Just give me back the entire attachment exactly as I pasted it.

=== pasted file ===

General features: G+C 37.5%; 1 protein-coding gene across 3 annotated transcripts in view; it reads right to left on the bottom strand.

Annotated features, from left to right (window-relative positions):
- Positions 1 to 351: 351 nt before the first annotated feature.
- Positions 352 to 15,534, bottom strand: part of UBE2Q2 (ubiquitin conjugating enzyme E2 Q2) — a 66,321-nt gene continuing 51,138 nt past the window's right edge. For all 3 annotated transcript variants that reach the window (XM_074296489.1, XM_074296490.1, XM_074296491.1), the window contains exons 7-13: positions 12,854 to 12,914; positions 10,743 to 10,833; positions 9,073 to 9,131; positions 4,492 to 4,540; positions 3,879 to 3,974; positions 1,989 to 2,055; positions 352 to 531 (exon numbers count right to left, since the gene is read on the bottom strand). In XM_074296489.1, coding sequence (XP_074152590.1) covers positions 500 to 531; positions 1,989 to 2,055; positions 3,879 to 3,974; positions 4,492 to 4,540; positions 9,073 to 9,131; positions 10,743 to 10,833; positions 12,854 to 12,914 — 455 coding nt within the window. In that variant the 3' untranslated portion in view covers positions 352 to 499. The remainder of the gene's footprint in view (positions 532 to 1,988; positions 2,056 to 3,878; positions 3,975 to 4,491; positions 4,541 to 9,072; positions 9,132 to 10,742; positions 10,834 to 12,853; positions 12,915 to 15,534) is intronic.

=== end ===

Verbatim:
General features: G+C 37.5%; 1 protein-coding gene across 3 annotated transcripts in view; it reads right to left on the bottom strand.

Annotated features, from left to right (window-relative positions):
- Positions 1 to 351: 351 nt before the first annotated feature.
- Positions 352 to 15,534, bottom strand: part of UBE2Q2 (ubiquitin conjugating enzyme E2 Q2) — a 66,321-nt gene continuing 51,138 nt past the window's right edge. For all 3 annotated transcript variants that reach the window (XM_074296489.1, XM_074296490.1, XM_074296491.1), the window contains exons 7-13: positions 12,854 to 12,914; positions 10,743 to 10,833; positions 9,073 to 9,131; positions 4,492 to 4,540; positions 3,879 to 3,974; positions 1,989 to 2,055; positions 352 to 531 (exon numbers count right to left, since the gene is read on the bottom strand). In XM_074296489.1, coding sequence (XP_074152590.1) covers positions 500 to 531; positions 1,989 to 2,055; positions 3,879 to 3,974; positions 4,492 to 4,540; positions 9,073 to 9,131; positions 10,743 to 10,833; positions 12,854 to 12,914 — 455 coding nt within the window. In that variant the 3' untranslated portion in view covers positions 352 to 499. The remainder of the gene's footprint in view (positions 532 to 1,988; positions 2,056 to 3,878; positions 3,975 to 4,491; positions 4,541 to 9,072; positions 9,132 to 10,742; positions 10,834 to 12,853; positions 12,915 to 15,534) is intronic.